Rockford Child Support Lawyer

Serving Rockford and the Surrounding Communities, Including Belvidere, Freeport, Loves Park, Machesney Park, Roscoe, Rochelle, Rockton, South Beloit, Candlewick Lake, Poplar Grove, and throughout North Illinois

Raising children is expensive.  The cost of housing, clothing, food, extra-curricular expenses, and college can amount to several hundred thousand dollars. The list seems endless, particularly if these costs are paid from the income of only one parent. As such, establishing child support during a divorce or separation can be critical to maintaining stability within each party’s home and providing for the needs of a child.

As a Rockford child support attorney with years of legal experience, I represent both custodial and noncustodial parents in child support matters. Regardless of whether you are a custodial parent who relies on child support or a noncustodial parent who has the burden of making such payments, I can zealously advocate for a fair arrangement that is in you and your child’s best interests. Call today to schedule a free, no-obligation consultation to learn more about your legal options.

How Is Child Support Determined in Illinois?

Under Illinois law both parents have a legal obligation to financially support their children, but not necessarily equally. Child support isn’t calculated by simply determining and splitting expenses.

In Illinois, child support issues are governed by the Illinois Marriage and Dissolution of Marriage Act (the “Illinois Divorce Act”) which directs the Court to apply “Statutory Guideline” percentages (depending on the number of children) to the “Net Income” (which is defined in 750 ILCS 5/505) of the non-custodial parent to determine the proper Child Support amount.

Can Illinois Courts Deviate from the Statutory Child Support Guidelines?

Even though child support calculations are formula-based, there are individual circumstances that factor into support awards (such as if the non-custodial parent is self-employed, gets paid in cash, or gets large fluctuating bonuses). As a result, under certain circumstances, the court can deviate from the Statutory Guidelines and allow higher or lower percentage amounts.

The following are a few factors that could lead to a deviation from the typical child support percentages:

  • High assets or income
  • Significant income disparities
  • Children with special needs
  • Willful unemployment or underemployment of a parent
  • A disabled parent
  • A military parent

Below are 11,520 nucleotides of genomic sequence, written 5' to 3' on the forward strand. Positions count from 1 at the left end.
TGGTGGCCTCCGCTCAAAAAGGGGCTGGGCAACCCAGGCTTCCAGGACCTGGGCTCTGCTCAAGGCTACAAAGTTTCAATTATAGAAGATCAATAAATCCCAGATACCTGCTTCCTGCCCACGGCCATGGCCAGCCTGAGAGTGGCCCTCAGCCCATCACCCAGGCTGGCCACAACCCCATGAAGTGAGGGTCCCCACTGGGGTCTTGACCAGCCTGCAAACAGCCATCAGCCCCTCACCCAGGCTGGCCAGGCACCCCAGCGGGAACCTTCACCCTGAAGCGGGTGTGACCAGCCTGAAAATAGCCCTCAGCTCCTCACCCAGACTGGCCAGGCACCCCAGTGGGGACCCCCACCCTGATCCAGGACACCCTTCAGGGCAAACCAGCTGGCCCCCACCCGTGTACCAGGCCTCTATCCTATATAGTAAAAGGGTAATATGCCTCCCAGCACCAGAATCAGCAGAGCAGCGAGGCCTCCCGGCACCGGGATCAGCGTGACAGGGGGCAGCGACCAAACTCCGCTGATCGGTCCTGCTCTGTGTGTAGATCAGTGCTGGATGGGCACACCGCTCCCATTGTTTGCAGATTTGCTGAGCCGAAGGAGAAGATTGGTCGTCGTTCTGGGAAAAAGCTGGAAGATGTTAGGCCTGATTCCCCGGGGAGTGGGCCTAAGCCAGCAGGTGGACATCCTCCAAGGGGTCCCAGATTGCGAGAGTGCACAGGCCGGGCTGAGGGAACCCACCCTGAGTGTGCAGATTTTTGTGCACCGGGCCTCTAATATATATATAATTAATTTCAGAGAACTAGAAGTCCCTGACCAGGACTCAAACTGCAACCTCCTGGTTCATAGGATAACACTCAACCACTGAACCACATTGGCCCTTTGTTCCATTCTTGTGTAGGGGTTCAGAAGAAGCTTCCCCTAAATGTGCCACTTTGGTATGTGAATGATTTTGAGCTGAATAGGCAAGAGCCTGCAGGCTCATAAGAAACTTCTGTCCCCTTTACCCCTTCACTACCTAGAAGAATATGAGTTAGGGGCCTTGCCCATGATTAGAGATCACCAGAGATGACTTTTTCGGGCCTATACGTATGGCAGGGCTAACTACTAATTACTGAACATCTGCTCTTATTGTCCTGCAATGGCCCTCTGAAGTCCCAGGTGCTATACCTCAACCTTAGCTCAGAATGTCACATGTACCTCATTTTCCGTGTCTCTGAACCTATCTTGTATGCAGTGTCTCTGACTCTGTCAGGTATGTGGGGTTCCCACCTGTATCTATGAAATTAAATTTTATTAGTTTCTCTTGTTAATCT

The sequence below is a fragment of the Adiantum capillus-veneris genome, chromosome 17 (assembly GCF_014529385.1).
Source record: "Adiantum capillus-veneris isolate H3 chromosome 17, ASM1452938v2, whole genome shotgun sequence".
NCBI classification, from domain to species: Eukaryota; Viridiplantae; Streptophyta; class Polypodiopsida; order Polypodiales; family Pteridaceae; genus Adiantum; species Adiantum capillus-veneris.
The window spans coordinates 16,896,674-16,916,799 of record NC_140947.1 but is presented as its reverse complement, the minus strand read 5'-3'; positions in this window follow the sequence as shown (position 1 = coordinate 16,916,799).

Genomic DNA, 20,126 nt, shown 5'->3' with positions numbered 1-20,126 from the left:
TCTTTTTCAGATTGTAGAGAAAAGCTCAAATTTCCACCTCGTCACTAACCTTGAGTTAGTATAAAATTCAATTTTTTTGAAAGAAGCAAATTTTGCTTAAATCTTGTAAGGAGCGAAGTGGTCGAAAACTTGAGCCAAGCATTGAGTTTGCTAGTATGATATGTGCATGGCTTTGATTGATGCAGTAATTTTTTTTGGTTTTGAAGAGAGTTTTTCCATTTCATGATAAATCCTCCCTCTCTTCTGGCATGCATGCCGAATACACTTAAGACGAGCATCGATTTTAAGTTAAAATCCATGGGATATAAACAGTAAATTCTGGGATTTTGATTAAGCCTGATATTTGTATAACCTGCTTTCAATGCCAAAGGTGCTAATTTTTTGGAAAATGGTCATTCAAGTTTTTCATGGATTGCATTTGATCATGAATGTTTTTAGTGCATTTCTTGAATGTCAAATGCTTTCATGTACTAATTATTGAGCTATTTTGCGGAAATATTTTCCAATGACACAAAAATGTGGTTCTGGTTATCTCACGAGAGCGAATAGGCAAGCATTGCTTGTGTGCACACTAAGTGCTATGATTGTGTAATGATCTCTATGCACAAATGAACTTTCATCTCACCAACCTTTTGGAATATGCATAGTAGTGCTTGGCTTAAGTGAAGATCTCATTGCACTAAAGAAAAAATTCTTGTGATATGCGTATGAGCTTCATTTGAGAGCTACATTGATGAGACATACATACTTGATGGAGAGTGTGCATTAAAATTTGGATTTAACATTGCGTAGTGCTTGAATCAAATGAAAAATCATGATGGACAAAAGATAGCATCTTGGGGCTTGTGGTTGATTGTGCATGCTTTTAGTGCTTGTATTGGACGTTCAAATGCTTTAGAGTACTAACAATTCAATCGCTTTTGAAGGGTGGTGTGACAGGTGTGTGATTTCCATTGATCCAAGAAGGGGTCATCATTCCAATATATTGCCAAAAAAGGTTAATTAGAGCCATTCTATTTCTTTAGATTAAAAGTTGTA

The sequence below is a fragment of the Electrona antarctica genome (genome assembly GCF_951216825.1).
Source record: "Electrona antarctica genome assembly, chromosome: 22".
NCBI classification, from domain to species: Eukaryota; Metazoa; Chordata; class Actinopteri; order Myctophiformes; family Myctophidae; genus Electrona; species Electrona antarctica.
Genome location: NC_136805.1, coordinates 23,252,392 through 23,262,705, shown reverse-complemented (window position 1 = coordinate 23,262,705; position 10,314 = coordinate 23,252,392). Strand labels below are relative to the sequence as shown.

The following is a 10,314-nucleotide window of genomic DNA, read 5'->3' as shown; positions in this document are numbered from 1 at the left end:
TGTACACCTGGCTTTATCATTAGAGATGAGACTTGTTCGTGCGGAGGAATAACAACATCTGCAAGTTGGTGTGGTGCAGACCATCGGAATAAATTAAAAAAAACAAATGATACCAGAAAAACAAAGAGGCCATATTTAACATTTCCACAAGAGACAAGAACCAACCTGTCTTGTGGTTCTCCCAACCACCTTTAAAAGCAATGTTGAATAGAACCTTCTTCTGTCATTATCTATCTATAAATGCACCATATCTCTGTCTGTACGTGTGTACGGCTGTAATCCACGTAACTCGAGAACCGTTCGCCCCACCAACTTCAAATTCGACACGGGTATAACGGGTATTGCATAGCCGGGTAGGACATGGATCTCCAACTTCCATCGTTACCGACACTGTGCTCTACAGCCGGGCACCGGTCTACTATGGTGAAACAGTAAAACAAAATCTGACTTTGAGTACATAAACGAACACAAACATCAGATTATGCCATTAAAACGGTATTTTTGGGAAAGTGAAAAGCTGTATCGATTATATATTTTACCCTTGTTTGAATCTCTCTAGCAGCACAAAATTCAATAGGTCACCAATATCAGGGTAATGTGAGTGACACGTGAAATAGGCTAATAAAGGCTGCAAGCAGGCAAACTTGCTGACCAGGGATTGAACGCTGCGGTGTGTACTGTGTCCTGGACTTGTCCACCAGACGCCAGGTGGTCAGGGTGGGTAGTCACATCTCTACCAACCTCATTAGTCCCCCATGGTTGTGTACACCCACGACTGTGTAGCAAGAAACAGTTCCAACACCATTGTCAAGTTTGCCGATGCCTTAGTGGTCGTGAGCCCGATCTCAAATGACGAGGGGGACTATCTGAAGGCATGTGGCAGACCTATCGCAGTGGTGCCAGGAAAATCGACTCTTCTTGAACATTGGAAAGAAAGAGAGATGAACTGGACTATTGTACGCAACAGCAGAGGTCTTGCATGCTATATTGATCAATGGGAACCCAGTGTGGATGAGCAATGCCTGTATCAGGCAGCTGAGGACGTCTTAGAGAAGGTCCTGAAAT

If you are facing similar circumstances, as an experienced Illinois child support attorney, I can assist in building a compelling case for or against a deviation from the support guidelines or tenaciously fight to hold a party accountable for intentionally attempting to avoid support obligations through unemployment, underemployment, or concealing income. I also assist noncustodial parties who are facing demands for unreasonably high child support.

Is My Ex Entitled to Visitation if He or She Refuses to Pay Child Support?

Child support and visitation are not inextricably linked. Consequently, a custodial parent is not entitled to withhold visitation if the other party refuses to pay child support or falls behind on child support obligations. Instead, it is advisable to consult with an experienced Illinois child support lawyer who can explain your legal options and potentially request a modification of support payments.

I Lost My Job – Do I Still Have to Pay Child Support?

Most likely, yes.

Courts will not simply waive child support payment because a parent lost their job. Instead, the parent will be expected to find a new job quickly, as a child (or children) should not need to suffer because a parent lost their job and cannot find the “right” job quickly.

However, in some situations, there may be extenuating circumstances.  If an individual experiences an unexpected and significant financial hardship, such as the loss of employment or a costly medical treatment, they may become delinquent on their child support payments. In such situations, as a Rockford child support attorney, I can assist in requesting a reevaluation of your support obligations.

Raising Your Children Is Expensive; You Feel Stressed and Want the Divorce Over – I Understand.

The complexities of Child Support don’t end with finding all sources of income and applying a formula. Child Support is not deductible for tax purposes by the paying parent or taxable to the receiving parent. Child Support payments are intended to cover necessary and miscellaneous expenses (e.g., housing, food, clothing, medical, education, recreation, and vacation), but not all child related expenses.

Which parent is responsible to pay these other expenses such as health insurance, day care, and college educations must also be determined. Your children’s financial needs are real. You need peace of mind. There is help.

How I Help Reduce Stress and Make Sure the Child Support Figure is Accurate

You need a good detail-oriented Illinois Child Support attorney who isn’t afraid to roll up his sleeves and investigate all possible sources of income. I can help reduce your stress by taking on the full responsibility for investigating all sources of income, making sure the proper deductions are made to arrive at Net Income, and arguing for an upward or downward deviation from the Statutory Guidelines when appropriate.

I will also make sure the responsibility for the payment of other child-related expenses (such as health insurance, day care expenses, orthodontia, and private school tuition) not intended to be covered by Child Support is properly handled in the divorce.

You don’t need to stress over every detail. I can help.

I invite you to call me for a free 30 minute or paid 90-minute consultation.

Contact us today to request a consultation

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